There are many monuments and landmarks in Buenos Aires, Argentina and the Plaza de Mayo is undoubtedly home to some of the most important. The heart of the city since 1661 and in its current form since 1884, here are the 5 most important sights that will be highlighted as en elements of a private walking tour through Buenos Aires, Argentina’s capital.
A private Buenos Aires walking tour is the perfect manner of getting to know the city’s highlights as well as the local places and knowhow about the nowadays live in this bustling city and its interesting history. Your local tour guide will take your around their favorite city for a day, and can be seen as your local friend! Ask them anything you’d like to know about this intriguing city.
Be prepared to find a very busy historical and financial center, while making your way to the famous Plaza de Mayo, the first stop of your private city tour. Here you will learn more about Argentina’s history, think about Eva Peron, but also of all of protests that have and do still take place at this famous square. It’s not just the square that is famous, it are probably the buildings that surround Plaza de Mayo that gave the square its importance. Let’s highlight 5 of the most important buildings that surround the square:
The “pink house” is based on the remaining annex of the former demolished city fortress from 1713 and underwent many extensions and modifications during the 19th century before getting its not so subtle paint of coat in 1882 under president Sarmiento, supposedly to merge the red and white colors of the two main opposing political parties. It’s been the work palace of the Argentine president ever since independence.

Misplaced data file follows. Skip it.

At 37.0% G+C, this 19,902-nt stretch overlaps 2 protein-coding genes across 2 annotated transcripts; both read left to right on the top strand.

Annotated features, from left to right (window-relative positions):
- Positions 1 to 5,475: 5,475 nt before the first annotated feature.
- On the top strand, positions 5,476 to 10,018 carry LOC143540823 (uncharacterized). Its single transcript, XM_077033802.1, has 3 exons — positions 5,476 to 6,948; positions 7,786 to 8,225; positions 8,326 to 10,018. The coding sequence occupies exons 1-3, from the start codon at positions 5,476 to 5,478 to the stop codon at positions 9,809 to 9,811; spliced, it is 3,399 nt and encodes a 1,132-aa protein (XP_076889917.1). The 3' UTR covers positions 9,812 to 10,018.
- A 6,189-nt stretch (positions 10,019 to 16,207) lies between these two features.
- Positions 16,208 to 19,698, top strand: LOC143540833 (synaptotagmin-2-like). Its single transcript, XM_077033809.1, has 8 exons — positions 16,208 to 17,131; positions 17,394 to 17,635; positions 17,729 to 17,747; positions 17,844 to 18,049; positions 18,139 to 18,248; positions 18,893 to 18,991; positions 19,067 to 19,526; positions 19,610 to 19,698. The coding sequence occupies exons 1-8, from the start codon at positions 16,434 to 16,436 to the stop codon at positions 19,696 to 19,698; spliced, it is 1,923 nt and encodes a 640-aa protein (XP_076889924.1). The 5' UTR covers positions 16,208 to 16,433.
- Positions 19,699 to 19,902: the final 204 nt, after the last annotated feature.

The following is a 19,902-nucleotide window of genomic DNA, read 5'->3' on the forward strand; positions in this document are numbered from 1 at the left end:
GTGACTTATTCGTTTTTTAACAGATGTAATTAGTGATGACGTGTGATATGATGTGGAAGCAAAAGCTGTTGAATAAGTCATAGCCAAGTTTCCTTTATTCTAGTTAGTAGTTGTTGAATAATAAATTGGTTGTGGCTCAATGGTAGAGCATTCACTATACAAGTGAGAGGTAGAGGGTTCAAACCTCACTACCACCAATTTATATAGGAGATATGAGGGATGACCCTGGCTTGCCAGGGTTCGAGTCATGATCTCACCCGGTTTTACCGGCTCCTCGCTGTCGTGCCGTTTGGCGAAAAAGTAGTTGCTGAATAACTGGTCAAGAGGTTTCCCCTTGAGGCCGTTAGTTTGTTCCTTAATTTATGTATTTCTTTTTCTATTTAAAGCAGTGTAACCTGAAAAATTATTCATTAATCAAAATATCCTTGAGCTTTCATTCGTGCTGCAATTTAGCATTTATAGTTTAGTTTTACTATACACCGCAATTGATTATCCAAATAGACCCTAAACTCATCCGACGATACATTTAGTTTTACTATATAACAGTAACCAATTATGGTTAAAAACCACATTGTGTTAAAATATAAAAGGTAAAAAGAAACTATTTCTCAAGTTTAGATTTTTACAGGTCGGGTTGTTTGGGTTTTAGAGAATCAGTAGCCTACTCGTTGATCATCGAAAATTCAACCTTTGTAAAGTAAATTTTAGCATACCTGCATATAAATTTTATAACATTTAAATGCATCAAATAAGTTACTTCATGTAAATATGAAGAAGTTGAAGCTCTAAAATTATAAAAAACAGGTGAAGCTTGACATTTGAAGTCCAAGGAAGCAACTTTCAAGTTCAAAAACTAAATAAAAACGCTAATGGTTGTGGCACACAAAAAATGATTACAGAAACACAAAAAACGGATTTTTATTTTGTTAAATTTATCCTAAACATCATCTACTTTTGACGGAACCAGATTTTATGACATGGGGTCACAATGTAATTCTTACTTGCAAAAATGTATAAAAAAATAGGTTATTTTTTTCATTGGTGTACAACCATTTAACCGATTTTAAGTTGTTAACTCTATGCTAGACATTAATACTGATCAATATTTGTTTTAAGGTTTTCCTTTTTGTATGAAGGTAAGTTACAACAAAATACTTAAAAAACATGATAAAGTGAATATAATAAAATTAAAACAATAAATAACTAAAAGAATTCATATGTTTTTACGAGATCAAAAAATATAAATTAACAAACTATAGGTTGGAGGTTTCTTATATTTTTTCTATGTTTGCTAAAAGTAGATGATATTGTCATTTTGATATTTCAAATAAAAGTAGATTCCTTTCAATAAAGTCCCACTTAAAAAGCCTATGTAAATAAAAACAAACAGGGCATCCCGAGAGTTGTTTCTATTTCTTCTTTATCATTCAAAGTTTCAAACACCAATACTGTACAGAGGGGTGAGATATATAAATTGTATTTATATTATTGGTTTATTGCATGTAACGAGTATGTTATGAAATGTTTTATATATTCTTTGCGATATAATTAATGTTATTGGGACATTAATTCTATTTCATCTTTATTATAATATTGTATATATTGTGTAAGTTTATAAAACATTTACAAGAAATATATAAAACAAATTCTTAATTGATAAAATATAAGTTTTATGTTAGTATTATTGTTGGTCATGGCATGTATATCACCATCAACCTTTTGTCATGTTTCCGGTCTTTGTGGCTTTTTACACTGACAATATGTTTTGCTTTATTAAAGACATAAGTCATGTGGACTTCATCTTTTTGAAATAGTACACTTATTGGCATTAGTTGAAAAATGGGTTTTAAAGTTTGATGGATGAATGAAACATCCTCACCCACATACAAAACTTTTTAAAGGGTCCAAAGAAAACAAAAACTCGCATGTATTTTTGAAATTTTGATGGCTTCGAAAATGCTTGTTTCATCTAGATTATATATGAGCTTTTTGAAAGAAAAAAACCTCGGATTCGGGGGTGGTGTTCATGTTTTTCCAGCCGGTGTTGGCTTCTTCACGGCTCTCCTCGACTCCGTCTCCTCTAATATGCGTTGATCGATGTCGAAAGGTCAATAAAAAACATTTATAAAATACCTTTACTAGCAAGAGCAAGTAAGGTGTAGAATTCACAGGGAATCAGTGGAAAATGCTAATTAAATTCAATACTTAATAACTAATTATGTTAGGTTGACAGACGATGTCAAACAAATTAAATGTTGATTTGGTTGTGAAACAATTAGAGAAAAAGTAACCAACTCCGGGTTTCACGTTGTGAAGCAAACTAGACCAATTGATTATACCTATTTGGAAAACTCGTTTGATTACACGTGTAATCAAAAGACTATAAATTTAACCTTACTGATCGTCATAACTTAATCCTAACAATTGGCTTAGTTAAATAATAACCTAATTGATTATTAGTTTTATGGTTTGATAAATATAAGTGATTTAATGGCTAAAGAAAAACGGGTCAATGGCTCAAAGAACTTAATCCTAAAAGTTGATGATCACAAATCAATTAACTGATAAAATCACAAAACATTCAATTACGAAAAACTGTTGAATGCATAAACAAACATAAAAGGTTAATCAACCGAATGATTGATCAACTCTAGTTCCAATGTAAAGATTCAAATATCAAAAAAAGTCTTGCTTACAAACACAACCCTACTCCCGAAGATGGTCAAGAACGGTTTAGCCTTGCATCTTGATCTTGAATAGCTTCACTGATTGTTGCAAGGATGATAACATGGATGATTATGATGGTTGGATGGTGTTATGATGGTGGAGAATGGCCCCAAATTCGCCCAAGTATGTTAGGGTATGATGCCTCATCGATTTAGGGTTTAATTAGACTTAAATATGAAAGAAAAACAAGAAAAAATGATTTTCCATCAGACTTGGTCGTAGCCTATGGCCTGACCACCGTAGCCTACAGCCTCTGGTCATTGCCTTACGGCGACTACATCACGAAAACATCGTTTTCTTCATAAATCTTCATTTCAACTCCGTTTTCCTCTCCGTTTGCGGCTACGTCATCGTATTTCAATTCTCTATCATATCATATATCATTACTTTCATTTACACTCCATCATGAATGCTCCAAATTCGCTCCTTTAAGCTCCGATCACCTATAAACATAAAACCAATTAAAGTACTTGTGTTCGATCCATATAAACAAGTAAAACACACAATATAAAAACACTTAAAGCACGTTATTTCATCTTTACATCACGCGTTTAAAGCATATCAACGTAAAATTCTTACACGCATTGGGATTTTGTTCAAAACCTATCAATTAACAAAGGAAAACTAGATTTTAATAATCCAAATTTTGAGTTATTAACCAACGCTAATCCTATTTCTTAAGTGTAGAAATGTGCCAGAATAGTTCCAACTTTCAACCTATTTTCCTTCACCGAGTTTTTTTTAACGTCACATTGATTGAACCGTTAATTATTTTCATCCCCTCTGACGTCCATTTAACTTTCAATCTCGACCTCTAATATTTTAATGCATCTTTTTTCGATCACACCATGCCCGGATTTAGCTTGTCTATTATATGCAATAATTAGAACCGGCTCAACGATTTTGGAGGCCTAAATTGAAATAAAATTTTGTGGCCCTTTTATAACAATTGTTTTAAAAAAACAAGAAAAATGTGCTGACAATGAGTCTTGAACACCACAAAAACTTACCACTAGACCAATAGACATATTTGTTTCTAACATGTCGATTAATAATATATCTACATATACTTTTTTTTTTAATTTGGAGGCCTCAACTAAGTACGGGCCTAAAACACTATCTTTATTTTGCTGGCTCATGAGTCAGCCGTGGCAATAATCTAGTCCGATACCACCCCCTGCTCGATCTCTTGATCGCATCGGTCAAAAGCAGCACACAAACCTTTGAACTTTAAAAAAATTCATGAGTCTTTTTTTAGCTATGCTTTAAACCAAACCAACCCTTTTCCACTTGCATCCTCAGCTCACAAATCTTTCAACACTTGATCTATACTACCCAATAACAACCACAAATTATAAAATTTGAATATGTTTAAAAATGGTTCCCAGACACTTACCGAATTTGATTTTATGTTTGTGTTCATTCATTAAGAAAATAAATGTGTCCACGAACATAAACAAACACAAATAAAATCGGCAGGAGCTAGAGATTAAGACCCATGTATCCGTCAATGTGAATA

Piramide de Mayo
Put up to commemorate the newly independent “Provinces of the Rio de la Plata” in 1811, it’s the oldest surviving monument in the city of Buenos Aires.
Banco de La Nacion
Built between 1940 and 1955, the headquarters of the biggest bank in Argentina also houses an art gallery and a numismatic museum which are both open to the public.
The Cabildo was the original seat of the city government and dates back to 1610, making it one of the oldest buildings in the city. Though half of it was destroyed on purpose in the early 20th century to make room for the new Avenida de Mayo, in 1940 the remaining half was reconstructed with its original colonial features.
The Roman temple you seen on the corner of the Plaza de Mayo is actually the Metropolitan Cathedral of Buenos Aires. Rebuilt several times since its humble origins in the 16th century, the present building is a mix of architectural styles. The interior has more to offer with impressive statues and silver altars. It’s also the final resting place of Argentina’s national hero Jose de San Martin, better known as El Libertador, and certainly an important stop during a private walking tour of Buenos Aires.
Image credits: Flickr longhorndave